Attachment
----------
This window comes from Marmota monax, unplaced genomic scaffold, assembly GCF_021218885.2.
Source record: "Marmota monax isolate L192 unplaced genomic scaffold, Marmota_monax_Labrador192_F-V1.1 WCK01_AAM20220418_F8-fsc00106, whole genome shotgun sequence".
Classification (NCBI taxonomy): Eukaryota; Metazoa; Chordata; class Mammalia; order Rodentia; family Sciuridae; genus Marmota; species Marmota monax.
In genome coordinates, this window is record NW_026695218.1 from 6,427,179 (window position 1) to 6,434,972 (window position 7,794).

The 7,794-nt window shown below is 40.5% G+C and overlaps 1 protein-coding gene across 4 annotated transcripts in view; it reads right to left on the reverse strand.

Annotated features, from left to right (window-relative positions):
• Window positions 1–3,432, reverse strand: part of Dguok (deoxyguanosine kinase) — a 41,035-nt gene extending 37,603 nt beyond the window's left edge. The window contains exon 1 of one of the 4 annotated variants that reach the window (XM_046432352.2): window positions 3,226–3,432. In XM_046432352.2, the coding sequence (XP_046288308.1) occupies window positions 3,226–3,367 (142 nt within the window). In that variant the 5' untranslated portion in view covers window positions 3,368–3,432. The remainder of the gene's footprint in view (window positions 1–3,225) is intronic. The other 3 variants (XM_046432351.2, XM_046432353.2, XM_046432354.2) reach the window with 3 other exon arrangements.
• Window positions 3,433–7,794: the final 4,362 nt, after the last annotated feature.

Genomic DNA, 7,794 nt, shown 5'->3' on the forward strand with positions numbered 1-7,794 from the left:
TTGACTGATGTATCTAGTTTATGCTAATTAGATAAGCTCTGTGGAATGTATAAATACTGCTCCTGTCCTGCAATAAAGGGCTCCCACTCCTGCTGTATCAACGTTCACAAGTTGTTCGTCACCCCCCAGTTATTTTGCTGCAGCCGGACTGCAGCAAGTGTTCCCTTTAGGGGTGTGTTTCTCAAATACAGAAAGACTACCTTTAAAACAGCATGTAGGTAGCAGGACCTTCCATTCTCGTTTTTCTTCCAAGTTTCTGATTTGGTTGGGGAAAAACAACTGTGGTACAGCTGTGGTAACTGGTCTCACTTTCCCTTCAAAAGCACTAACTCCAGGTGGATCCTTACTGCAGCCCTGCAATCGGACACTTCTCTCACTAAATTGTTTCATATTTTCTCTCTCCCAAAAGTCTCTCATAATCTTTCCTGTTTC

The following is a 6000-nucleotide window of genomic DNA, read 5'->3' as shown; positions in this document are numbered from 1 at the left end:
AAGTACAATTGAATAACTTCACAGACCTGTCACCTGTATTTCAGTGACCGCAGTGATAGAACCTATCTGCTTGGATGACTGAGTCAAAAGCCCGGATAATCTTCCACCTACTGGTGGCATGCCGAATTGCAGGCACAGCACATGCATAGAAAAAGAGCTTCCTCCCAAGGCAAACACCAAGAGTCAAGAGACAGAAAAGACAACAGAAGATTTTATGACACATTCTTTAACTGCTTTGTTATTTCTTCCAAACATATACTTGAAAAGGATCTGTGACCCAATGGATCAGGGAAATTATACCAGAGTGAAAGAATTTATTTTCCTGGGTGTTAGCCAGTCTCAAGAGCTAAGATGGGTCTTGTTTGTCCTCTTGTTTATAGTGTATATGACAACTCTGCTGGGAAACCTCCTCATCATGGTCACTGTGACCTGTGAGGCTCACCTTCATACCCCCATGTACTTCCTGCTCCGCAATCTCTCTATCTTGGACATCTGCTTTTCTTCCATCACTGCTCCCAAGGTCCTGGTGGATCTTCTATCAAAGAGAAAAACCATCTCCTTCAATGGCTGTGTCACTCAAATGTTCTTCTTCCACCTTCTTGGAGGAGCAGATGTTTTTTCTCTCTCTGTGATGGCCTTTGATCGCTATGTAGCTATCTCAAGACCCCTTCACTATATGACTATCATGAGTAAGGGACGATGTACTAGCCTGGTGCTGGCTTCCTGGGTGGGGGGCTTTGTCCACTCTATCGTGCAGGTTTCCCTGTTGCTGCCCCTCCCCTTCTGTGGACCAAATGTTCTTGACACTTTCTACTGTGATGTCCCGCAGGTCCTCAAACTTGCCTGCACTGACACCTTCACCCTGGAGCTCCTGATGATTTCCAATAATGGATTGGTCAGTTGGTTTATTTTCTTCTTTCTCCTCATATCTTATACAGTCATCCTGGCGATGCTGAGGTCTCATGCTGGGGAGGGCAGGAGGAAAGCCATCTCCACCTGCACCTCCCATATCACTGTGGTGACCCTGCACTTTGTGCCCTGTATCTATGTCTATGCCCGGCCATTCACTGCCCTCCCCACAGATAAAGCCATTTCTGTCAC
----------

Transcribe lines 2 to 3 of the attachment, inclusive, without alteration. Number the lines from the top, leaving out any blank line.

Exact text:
Source record: "Marmota monax isolate L192 unplaced genomic scaffold, Marmota_monax_Labrador192_F-V1.1 WCK01_AAM20220418_F8-fsc00106, whole genome shotgun sequence".
Classification (NCBI taxonomy): Eukaryota; Metazoa; Chordata; class Mammalia; order Rodentia; family Sciuridae; genus Marmota; species Marmota monax.